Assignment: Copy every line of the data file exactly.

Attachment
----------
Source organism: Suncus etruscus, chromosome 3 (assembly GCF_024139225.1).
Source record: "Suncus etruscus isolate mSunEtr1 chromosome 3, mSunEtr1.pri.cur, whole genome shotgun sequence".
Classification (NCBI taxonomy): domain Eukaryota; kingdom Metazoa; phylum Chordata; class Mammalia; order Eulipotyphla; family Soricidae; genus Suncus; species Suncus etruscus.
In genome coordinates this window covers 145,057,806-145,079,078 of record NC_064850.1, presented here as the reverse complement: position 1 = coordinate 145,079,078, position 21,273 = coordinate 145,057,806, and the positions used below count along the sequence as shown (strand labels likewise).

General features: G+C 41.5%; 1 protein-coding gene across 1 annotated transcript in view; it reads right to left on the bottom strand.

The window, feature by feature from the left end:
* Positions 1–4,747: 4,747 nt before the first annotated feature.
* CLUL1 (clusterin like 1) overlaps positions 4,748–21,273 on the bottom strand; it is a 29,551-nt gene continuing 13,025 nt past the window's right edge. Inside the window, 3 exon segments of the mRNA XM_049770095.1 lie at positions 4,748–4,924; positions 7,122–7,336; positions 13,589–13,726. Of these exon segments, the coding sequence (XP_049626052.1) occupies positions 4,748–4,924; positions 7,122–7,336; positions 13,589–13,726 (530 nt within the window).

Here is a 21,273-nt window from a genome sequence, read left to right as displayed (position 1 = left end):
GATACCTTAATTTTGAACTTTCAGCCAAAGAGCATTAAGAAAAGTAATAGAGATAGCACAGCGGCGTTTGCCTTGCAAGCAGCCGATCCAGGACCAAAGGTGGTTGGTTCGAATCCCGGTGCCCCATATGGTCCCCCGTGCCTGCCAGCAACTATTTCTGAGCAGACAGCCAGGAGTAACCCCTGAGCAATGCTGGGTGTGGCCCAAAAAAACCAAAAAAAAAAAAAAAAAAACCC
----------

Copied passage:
Source organism: Suncus etruscus, chromosome 3 (assembly GCF_024139225.1).
Source record: "Suncus etruscus isolate mSunEtr1 chromosome 3, mSunEtr1.pri.cur, whole genome shotgun sequence".
Classification (NCBI taxonomy): domain Eukaryota; kingdom Metazoa; phylum Chordata; class Mammalia; order Eulipotyphla; family Soricidae; genus Suncus; species Suncus etruscus.
In genome coordinates this window covers 145,057,806-145,079,078 of record NC_064850.1, presented here as the reverse complement: position 1 = coordinate 145,079,078, position 21,273 = coordinate 145,057,806, and the positions used below count along the sequence as shown (strand labels likewise).

General features: G+C 41.5%; 1 protein-coding gene across 1 annotated transcript in view; it reads right to left on the bottom strand.

The window, feature by feature from the left end:
* Positions 1–4,747: 4,747 nt before the first annotated feature.
* CLUL1 (clusterin like 1) overlaps positions 4,748–21,273 on the bottom strand; it is a 29,551-nt gene continuing 13,025 nt past the window's right edge. Inside the window, 3 exon segments of the mRNA XM_049770095.1 lie at positions 4,748–4,924; positions 7,122–7,336; positions 13,589–13,726. Of these exon segments, the coding sequence (XP_049626052.1) occupies positions 4,748–4,924; positions 7,122–7,336; positions 13,589–13,726 (530 nt within the window).

Here is a 21,273-nt window from a genome sequence, read left to right as displayed (position 1 = left end):
GATACCTTAATTTTGAACTTTCAGCCAAAGAGCATTAAGAAAAGTAATAGAGATAGCACAGCGGCGTTTGCCTTGCAAGCAGCCGATCCAGGACCAAAGGTGGTTGGTTCGAATCCCGGTGCCCCATATGGTCCCCCGTGCCTGCCAGCAACTATTTCTGAGCAGACAGCCAGGAGTAACCCCTGAGCAATGCTGGGTGTGGCCCAAAAAAACCAAAAAAAAAAAAAAAAAAACCC